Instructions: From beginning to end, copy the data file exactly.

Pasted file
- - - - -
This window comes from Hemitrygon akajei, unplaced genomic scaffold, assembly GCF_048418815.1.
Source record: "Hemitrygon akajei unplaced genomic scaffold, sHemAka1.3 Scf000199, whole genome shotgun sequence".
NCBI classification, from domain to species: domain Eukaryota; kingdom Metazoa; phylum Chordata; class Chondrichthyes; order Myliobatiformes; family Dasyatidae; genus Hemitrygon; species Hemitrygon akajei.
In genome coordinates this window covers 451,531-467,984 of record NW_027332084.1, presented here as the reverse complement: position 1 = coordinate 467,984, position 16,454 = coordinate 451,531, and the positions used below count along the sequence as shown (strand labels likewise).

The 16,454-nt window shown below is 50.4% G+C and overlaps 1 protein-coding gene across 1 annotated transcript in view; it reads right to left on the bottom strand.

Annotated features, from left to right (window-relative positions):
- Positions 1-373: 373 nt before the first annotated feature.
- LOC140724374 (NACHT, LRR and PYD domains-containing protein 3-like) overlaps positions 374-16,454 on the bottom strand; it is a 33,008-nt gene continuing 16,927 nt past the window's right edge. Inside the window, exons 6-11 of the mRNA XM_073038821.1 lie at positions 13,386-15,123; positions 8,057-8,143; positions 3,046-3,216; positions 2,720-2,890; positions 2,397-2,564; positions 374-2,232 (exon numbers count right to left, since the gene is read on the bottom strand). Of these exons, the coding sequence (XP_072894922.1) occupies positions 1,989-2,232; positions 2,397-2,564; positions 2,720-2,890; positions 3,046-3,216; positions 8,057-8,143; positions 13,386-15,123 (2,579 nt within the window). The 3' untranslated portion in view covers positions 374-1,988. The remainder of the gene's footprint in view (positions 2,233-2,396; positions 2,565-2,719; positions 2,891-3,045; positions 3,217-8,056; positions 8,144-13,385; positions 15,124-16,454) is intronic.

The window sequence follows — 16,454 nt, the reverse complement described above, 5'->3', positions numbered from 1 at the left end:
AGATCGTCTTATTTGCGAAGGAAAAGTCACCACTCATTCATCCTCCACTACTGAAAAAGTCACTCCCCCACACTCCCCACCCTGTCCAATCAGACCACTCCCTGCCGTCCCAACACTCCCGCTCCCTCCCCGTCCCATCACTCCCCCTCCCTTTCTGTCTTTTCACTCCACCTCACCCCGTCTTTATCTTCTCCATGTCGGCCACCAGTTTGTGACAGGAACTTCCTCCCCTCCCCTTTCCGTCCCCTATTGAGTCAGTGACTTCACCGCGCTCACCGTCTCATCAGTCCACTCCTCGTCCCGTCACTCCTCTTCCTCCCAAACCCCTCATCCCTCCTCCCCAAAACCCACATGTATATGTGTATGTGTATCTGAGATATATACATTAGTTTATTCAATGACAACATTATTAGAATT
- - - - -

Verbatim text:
This window comes from Hemitrygon akajei, unplaced genomic scaffold, assembly GCF_048418815.1.
Source record: "Hemitrygon akajei unplaced genomic scaffold, sHemAka1.3 Scf000199, whole genome shotgun sequence".
NCBI classification, from domain to species: domain Eukaryota; kingdom Metazoa; phylum Chordata; class Chondrichthyes; order Myliobatiformes; family Dasyatidae; genus Hemitrygon; species Hemitrygon akajei.
In genome coordinates this window covers 451,531-467,984 of record NW_027332084.1, presented here as the reverse complement: position 1 = coordinate 467,984, position 16,454 = coordinate 451,531, and the positions used below count along the sequence as shown (strand labels likewise).

The 16,454-nt window shown below is 50.4% G+C and overlaps 1 protein-coding gene across 1 annotated transcript in view; it reads right to left on the bottom strand.

Annotated features, from left to right (window-relative positions):
- Positions 1-373: 373 nt before the first annotated feature.
- LOC140724374 (NACHT, LRR and PYD domains-containing protein 3-like) overlaps positions 374-16,454 on the bottom strand; it is a 33,008-nt gene continuing 16,927 nt past the window's right edge. Inside the window, exons 6-11 of the mRNA XM_073038821.1 lie at positions 13,386-15,123; positions 8,057-8,143; positions 3,046-3,216; positions 2,720-2,890; positions 2,397-2,564; positions 374-2,232 (exon numbers count right to left, since the gene is read on the bottom strand). Of these exons, the coding sequence (XP_072894922.1) occupies positions 1,989-2,232; positions 2,397-2,564; positions 2,720-2,890; positions 3,046-3,216; positions 8,057-8,143; positions 13,386-15,123 (2,579 nt within the window). The 3' untranslated portion in view covers positions 374-1,988. The remainder of the gene's footprint in view (positions 2,233-2,396; positions 2,565-2,719; positions 2,891-3,045; positions 3,217-8,056; positions 8,144-13,385; positions 15,124-16,454) is intronic.

The window sequence follows — 16,454 nt, the reverse complement described above, 5'->3', positions numbered from 1 at the left end:
AGATCGTCTTATTTGCGAAGGAAAAGTCACCACTCATTCATCCTCCACTACTGAAAAAGTCACTCCCCCACACTCCCCACCCTGTCCAATCAGACCACTCCCTGCCGTCCCAACACTCCCGCTCCCTCCCCGTCCCATCACTCCCCCTCCCTTTCTGTCTTTTCACTCCACCTCACCCCGTCTTTATCTTCTCCATGTCGGCCACCAGTTTGTGACAGGAACTTCCTCCCCTCCCCTTTCCGTCCCCTATTGAGTCAGTGACTTCACCGCGCTCACCGTCTCATCAGTCCACTCCTCGTCCCGTCACTCCTCTTCCTCCCAAACCCCTCATCCCTCCTCCCCAAAACCCACATGTATATGTGTATGTGTATCTGAGATATATACATTAGTTTATTCAATGACAACATTATTAGAATT